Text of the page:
A moment of truth for the Arab Spring as 50 million vote in Egypt

Nation's first democratic election brings long queues – and a contest that's too close to call


Egyptians made history yesterday as millions of people queued up outside polling stations for a presidential election that many are hoping will end more than five decades of successive dictatorships.

Long lines of voters began snaking out of schools and colleges early yesterday morning, as ordinary Egyptians turned out to cast their ballot in what is still very much an open race to elect a successor to Hosni Mubarak, who was ousted by last year's revolution.

"This is a new experience for all the Egyptian people," said Abdel Halim, a 52-year-old who was voting in the ramshackle west Cairo district of Imbaba. "We are going to choose a new man to become our leader – and we have never done that."

Around 50 million people are eligible to vote in the poll – the first genuinely democratic presidential election in the nation's history. But the stakes could not be higher. Victory for any of 13 candidates will pose serious questions about the future of a country that Egyptians like to call "the mother of the world".

Whatever the result, it will trigger a ripple effect washing over sensitive areas of policy – from the 1979 peace treaty with Israel, which Islamist and leftist candidates intend to review, to reform of the police and security services.

And the victor will have to contend with a military establishment that is reluctant to cede privileges to any future civilian administration.

"I feel great, but at the same time I'm very worried," said Mohamed Shiha, an estate agent whose ambivalence epitomised the anxieties that many Egyptians are carrying into this election. Mr Shiha was casting his vote in Zamalek, an upmarket island on the Nile where only Cairo's wealthiest residents can afford to live. "I am a liberal and I think Egypt needs a liberal president. We cannot give all the powers to the Islamists."

Egypt's new parliament is dominated by the Muslim Brotherhood, once a rigidly disciplinarian force that is increasingly divided between a conservative leadership and a more reformist elements. Its presidential candidate, Mohamed Morsi, is considered one of the main frontrunners.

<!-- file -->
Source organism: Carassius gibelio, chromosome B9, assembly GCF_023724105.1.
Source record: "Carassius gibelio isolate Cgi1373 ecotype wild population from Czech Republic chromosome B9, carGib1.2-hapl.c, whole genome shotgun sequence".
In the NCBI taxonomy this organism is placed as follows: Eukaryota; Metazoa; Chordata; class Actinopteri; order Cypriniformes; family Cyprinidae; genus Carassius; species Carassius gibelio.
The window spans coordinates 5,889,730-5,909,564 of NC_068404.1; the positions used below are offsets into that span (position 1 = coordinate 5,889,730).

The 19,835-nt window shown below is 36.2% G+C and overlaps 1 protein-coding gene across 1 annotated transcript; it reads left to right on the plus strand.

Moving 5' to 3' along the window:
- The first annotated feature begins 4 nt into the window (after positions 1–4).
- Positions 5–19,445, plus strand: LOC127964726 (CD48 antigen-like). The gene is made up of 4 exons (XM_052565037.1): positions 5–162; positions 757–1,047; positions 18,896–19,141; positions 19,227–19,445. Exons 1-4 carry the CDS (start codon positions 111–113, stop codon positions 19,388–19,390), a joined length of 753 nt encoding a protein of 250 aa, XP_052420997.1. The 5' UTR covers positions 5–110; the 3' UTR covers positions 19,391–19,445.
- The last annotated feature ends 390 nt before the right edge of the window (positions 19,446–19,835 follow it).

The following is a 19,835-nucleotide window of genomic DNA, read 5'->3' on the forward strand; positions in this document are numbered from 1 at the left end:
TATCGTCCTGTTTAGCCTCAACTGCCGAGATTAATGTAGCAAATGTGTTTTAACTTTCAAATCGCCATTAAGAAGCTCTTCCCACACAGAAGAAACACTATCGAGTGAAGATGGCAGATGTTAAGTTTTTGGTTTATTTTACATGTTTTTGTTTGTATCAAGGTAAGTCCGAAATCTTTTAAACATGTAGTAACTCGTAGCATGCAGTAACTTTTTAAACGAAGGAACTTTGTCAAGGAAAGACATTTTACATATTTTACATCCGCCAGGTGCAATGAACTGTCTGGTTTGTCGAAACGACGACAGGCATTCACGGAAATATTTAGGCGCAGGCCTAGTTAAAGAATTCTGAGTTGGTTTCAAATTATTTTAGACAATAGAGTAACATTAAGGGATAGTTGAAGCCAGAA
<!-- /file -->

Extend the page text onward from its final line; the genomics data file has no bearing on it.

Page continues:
In a show of strength yesterday, microbuses were seen shuttling female Brotherhood supporters to polling stations in the Mediterranean city of Alexandria. Yet the prospect of the organisation controlling the presidency and parliament has caused alarm among some voters – particularly within the minority Christian community – who fear the growing clout of political Islam.

Mr Shiha said he was voting for Amr Moussa, Mr Mubarak's former Foreign Minister whose campaign has appealed to many voters growing wary about the Muslim Brotherhood. Mr Moussa, who has been cast as the frontrunner in a series of opinion polls, is a secular candidate whose robust denunciations of Israel made him so popular that an Egyptian crooner penned a hit song about him in 2001.

Yet his rise – along with that of the former air force chief Ahmed Shafik – has left some voters aghast. Many young activists who helped spearhead the uprising believe the election of a former Mubarak official would be a huge step backwards. "There are people in Egypt who still don't understand the situation properly," Ahmad Sa'ad, a 40-year-old taxi driver, said. "They will just vote for Amr Moussa because he is a good guy."

According to Sama el-Nagdy, a campaign co-ordinator for leftist candidate Hamdeen Sabahi, the popularity of Mr Moussa is a result of bias in Egypt's state media.

"The media tells voters that they won't have a life, or won't have a job, unless they vote for Amr Moussa."

It is a charge disputed by Mr Moussa's campaign team, which also notes that its candidate quit government more than a decade ago.

But millions of voters still remain undecided. Layma Kamel, a consultant for Mr Moussa's campaign, told The Independent that internal polling shows that 30 per cent of voters had still not made up their minds about who to choose.

Have you tried new the Independent Digital Edition apps?
ebooksAn evocation of the conflict through the eyes of those who lived through it
Arts and Entertainment
Arts and Entertainment
Judi Dench appeared at the Hay Festival to perform excerpts from Shakespearean plays
tvJudi Dench and Hugh Bonneville join Benedict Cumberbatch in BBC Shakespeare adaptations
Arts and Entertainment
Exhibition at the Centre Pompidou in Metz - 23 May 2012
Is this how Mario Balotelli will cruise into Liverpool?
Ronahi Serhat, a PKK fighter, in the Qandil Mountains in Iraqi Kurdistan
Arts and Entertainment
Poet’s corner: Philip Larkin at the venetian window of his home in 1958
booksOr caring, playful man who lived for others? A new book has the answer
Matthew McConaughey and his son Levi at the game between the Boston Red Sox and the Houston Astros at Fenway Park on August 17, 2014 in Boston, Massachusetts.